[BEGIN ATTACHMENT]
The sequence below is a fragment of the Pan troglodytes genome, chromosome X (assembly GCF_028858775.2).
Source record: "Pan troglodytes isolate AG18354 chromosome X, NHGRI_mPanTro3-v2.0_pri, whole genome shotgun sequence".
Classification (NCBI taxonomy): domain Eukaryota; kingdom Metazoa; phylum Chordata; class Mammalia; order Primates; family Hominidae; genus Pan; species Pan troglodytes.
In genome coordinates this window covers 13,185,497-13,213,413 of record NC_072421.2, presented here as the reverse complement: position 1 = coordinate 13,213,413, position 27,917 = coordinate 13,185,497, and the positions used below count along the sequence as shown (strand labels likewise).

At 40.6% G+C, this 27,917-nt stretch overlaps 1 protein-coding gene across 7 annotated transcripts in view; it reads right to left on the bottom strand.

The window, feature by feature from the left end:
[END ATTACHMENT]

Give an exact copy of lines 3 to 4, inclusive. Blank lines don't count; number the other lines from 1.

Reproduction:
Classification (NCBI taxonomy): domain Eukaryota; kingdom Metazoa; phylum Chordata; class Mammalia; order Primates; family Hominidae; genus Pan; species Pan troglodytes.
In genome coordinates this window covers 13,185,497-13,213,413 of record NC_072421.2, presented here as the reverse complement: position 1 = coordinate 13,213,413, position 27,917 = coordinate 13,185,497, and the positions used below count along the sequence as shown (strand labels likewise).